Ukraine: Interim Government Looks Toward Elections, Economic Future


Minirobot / Foter / CC BY-NC-SA

Ukraine's bloodiest week is over and the country is now figuring out how to move forward both politically and economically.

The opposition is acting quickly to institute change. As Reason's Ed Krayewski highlights, the parliament–dominated by the opposition, since many members of of the ruling party have either fled or defected–has voted to oust President Viktor Yanukovych and charge him with crimes related to mass killings. The president abandoned his mansion this weekend and is reportedly on the run, though he has refused to officially resign.

The parliament has set May 25 as election day for his successor. Who will be on the ballots?

The Central Election Commission announced that the official nomination process begins tomorrow, but likely candidates include Yulia Tymoshenko, the former prime minister and one of Yanukovych's political opponents, who was released from prison this weekend. Oleksandr Turchynov, "a close confident of Yulia Tymoshenko," according to Radio Free Europe/Radio Liberty (RFEL), was overwhelmingly approved as interim president and may want to remain in power. Boxer-turned-politician Vitali Klitschko and several others have led the opposition in the streets and have previously expressed interest in running.

Equally important to normalizing Ukraine's politcal situation is mending its economy.

The country has been ailing for years. As Reason has previously covered, Ukraine was set to enter an association deal with the European Union, which citizens saw as a sign of financial salvation. But, in November Yanukovych dashed this hope in favor of a $15 billion package of loans and energy subsidies from Russia, sparking protests.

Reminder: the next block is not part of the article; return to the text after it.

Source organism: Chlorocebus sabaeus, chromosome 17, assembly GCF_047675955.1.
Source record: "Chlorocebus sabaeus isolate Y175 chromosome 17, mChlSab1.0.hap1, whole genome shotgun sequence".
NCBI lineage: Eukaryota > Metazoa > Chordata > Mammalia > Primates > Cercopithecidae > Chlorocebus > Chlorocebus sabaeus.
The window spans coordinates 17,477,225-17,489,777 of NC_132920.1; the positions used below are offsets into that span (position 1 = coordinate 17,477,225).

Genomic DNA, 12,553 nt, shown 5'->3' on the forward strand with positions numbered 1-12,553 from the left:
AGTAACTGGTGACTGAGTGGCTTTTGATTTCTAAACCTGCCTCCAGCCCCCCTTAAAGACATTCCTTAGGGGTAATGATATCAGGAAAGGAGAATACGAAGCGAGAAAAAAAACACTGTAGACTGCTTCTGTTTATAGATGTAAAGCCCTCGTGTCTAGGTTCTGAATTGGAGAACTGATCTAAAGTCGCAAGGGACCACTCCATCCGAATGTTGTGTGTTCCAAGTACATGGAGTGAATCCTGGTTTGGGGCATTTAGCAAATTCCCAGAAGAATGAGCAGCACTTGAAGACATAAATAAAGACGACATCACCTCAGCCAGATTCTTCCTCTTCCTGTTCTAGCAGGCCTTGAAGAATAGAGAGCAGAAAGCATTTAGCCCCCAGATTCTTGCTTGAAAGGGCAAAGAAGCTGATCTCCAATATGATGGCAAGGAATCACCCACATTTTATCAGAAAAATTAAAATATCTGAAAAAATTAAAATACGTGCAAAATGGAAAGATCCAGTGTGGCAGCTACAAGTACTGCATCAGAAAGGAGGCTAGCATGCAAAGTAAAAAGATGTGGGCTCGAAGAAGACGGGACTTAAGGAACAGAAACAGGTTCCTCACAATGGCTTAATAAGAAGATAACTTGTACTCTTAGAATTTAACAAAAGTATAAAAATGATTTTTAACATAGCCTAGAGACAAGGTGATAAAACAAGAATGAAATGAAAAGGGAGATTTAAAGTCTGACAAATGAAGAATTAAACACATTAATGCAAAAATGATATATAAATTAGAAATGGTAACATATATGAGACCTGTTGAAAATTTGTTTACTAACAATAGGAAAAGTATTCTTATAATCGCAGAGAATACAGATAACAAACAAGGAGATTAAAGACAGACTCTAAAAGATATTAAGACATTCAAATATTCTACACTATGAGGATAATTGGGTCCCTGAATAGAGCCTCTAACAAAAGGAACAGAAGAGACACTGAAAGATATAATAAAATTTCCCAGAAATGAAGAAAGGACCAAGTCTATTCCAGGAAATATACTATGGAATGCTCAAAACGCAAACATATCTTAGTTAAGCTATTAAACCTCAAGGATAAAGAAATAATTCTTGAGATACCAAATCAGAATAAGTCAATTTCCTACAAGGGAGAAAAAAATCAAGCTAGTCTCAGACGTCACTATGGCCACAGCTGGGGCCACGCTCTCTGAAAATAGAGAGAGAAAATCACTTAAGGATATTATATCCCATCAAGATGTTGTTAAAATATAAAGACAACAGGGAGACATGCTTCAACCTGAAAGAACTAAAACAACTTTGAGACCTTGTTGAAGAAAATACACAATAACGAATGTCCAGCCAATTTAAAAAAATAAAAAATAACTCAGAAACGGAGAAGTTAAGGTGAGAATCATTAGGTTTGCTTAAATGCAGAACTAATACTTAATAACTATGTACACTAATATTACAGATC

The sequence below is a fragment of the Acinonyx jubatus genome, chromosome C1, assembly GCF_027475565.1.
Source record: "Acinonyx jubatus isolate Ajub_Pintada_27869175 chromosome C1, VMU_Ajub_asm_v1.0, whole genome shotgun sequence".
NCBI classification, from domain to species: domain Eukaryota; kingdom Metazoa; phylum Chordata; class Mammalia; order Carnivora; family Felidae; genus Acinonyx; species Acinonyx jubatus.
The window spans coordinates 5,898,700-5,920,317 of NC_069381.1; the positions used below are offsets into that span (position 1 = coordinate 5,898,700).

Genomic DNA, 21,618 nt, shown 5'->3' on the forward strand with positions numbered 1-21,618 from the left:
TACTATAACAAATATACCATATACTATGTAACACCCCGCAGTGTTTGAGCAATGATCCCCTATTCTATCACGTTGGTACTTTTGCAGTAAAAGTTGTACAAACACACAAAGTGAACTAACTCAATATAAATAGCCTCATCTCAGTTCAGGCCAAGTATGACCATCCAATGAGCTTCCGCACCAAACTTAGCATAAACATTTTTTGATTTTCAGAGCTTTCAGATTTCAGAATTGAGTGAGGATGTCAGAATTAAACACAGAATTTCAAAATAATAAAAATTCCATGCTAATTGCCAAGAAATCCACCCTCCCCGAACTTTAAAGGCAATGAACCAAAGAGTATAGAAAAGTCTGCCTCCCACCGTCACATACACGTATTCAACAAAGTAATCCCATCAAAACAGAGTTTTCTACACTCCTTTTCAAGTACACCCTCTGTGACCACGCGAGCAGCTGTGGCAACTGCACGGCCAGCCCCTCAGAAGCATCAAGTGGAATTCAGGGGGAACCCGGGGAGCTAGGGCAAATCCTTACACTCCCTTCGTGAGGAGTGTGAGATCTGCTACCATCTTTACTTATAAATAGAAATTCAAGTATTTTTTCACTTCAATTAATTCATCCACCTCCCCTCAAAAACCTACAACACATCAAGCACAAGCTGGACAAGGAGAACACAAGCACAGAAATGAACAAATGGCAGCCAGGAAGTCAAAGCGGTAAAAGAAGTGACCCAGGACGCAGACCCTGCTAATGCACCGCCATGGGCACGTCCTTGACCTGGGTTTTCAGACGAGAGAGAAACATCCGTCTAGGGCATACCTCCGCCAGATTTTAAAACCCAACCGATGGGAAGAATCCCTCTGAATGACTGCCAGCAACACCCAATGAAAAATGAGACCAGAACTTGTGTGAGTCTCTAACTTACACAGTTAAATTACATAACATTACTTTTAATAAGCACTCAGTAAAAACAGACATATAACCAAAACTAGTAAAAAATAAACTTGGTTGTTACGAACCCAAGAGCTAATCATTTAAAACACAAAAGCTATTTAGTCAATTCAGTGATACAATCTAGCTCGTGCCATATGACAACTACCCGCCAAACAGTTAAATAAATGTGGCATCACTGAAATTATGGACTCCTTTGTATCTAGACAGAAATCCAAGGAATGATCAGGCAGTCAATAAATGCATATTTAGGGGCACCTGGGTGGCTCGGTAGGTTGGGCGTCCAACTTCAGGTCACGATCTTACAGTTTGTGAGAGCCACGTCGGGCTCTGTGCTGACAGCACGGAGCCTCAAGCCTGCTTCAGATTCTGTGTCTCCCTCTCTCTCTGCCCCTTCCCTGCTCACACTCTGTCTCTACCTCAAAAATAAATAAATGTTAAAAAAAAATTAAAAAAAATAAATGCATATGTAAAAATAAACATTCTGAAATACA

The interim government will need $35 billion over the next two years to avoid default, according to Bloomberg News.

Russia is hesitant about moving forward with its deal. Prime Minister Dmitri Medvedev describes Ukraine's current leadership as "Kalashnikov-toting people in black masks," and says that Russia will resume negotiations once a "normal, modern government" is established. The Los Angeles Times reports that "Russia's finance minister says Ukraine should seek [International Monetary Fund] help, a signal that Moscow may be unwilling to provide aid if a pro-Western government is in place."

So, Ukraine is turning to the west. Interfax-Ukraine details that "Turchynov insisted that the E.U. immediately resume talks with Ukraine on an association agreement whose provisions would include a comprehensive free trade zone and liberalized visa regime between Ukraine and the E.U.," and that European Union foreign policy chief Catherine Ashton believes "financial help from the E.U. is essential" to the nation's future. The interim president also plans to organize an international donor conference and hopes the U.S. will participate.

For more Reason coverage of Ukraine's revolution, click here